Main Menu (Mobile)- Block
Main Menu - Block
Individual carbocyanine dye molecules in a sub-monolayer spread have been imaged with near-field scanning optical microscopy. Molecules can be repeatedly detected and spatially localized (to approximately lambda/50 where lambda is the wavelength of light) with a sensitivity of at least 0.005 molecules/(Hz)(1/2) and the orientation of each molecular dipole can be determined. This information is exploited to map the electric field distribution in the near-field aperture with molecular spatial resolution.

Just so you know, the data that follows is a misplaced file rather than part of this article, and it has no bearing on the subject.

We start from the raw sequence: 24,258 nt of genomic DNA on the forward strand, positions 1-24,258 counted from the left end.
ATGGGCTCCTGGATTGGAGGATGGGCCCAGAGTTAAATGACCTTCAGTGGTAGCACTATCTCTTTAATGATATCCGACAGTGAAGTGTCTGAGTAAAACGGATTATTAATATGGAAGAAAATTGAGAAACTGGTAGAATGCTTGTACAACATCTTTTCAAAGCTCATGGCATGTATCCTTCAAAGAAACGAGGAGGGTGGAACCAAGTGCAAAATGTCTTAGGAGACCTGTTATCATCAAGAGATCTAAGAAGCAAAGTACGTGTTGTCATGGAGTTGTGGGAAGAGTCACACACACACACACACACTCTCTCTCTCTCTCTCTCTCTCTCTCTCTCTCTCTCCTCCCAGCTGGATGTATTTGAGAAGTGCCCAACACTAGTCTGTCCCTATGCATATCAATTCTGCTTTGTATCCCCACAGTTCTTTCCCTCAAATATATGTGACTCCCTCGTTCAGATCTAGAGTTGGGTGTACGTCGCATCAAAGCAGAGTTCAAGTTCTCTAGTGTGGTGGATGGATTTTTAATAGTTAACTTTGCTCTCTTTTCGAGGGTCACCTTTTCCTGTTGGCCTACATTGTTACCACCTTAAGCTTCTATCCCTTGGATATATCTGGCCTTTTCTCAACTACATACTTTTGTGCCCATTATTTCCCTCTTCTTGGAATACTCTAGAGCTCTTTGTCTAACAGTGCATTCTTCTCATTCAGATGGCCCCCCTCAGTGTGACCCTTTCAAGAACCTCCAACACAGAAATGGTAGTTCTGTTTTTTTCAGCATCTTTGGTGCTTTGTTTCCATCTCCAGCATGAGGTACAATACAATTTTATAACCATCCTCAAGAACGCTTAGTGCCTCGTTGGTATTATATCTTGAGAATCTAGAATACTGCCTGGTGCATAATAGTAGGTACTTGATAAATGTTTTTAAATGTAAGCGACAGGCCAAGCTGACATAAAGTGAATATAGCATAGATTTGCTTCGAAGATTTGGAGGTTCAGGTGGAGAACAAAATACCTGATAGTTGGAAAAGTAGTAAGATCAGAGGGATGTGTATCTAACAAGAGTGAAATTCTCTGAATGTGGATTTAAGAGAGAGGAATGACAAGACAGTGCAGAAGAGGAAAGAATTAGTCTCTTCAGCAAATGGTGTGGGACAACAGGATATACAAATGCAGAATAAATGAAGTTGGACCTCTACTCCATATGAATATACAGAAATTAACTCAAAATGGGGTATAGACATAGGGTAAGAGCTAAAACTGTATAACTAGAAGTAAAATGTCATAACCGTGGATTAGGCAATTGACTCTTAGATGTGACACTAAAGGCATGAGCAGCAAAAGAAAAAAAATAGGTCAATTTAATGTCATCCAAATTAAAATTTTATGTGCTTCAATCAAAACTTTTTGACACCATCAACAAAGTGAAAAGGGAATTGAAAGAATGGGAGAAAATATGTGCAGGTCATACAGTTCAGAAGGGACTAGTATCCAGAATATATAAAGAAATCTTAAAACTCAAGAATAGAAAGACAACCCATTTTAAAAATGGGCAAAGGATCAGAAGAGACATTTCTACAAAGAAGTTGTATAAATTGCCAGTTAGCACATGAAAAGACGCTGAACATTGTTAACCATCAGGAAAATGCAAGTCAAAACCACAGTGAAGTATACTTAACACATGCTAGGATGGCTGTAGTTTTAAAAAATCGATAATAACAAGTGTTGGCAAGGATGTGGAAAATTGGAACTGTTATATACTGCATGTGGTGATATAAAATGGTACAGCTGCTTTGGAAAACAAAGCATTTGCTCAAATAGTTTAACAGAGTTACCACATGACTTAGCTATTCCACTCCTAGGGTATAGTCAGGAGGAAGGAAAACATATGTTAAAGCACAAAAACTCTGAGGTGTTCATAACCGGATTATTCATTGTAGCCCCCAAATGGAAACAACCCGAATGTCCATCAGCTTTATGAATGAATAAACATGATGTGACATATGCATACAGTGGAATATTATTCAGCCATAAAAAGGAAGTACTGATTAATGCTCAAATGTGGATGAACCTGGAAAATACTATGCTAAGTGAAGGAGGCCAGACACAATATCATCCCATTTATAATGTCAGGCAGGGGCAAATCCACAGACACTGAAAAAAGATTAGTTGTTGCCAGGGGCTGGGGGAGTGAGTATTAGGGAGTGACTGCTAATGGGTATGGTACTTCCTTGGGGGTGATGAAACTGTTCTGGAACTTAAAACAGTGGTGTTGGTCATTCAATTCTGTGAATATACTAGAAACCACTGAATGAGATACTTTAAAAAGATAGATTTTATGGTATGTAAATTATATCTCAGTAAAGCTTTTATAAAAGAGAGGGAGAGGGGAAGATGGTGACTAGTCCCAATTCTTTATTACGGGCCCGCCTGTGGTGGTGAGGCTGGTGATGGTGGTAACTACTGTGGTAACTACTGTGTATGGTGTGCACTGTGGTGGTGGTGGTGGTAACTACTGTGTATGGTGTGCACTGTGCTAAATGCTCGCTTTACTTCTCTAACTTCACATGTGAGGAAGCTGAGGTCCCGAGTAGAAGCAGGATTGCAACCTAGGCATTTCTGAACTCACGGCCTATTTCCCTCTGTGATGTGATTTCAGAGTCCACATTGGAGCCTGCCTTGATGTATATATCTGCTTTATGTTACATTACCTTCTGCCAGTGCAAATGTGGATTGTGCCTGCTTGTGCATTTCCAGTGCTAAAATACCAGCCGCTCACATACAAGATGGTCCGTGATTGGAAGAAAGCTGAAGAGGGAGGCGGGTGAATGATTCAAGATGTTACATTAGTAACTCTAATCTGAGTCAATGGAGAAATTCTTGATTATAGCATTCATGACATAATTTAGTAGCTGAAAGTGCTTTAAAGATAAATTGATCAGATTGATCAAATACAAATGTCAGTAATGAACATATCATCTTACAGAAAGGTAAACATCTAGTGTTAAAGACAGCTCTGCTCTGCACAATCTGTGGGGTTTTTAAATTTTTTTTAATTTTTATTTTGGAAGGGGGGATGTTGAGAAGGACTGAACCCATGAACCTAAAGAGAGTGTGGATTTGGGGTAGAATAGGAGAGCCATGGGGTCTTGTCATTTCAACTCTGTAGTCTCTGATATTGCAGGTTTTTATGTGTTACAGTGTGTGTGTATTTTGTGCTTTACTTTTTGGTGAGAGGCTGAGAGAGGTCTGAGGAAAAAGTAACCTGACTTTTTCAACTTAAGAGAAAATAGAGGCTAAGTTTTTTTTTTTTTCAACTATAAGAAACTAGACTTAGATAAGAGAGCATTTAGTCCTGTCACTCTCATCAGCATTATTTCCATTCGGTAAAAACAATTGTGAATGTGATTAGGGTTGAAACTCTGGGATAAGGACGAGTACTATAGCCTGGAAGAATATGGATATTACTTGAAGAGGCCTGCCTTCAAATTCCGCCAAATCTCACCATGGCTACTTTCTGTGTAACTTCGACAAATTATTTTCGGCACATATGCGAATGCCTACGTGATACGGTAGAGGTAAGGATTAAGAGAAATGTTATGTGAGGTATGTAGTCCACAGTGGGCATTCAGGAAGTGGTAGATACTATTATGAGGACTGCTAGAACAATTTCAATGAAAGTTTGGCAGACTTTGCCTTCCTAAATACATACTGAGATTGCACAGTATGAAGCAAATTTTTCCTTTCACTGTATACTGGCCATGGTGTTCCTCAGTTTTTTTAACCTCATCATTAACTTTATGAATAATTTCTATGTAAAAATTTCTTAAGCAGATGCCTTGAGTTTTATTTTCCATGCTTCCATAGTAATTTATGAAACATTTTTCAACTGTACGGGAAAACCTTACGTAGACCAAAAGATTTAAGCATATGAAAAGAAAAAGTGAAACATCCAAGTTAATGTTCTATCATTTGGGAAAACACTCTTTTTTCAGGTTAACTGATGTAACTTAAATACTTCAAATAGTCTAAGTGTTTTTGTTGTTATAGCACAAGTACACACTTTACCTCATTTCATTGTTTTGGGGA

Commentary: A paper of many firsts: the first single molecule microscopy; the first extended observations of single molecules under ambient conditions; the first localization of single molecules to near-molecular precision ( 15 nm), the first determination of the dipole axes of single fluorescent molecules; and the first near-molecular resolution optical microscopy, when a single fluorescent molecule was used to map the evanescent electric field components in the vicinity of a 100 nm diameter near-field aperture. Although eventually supplanted by simpler far-field methods, this paper ushered in the era of single molecule imaging and biophysics, and inspired the concept that would eventually lead to PALM. Even today, near-field single molecule detection lives on in the “zero mode waveguide” sequencing approach promoted by Pacific Biosciences.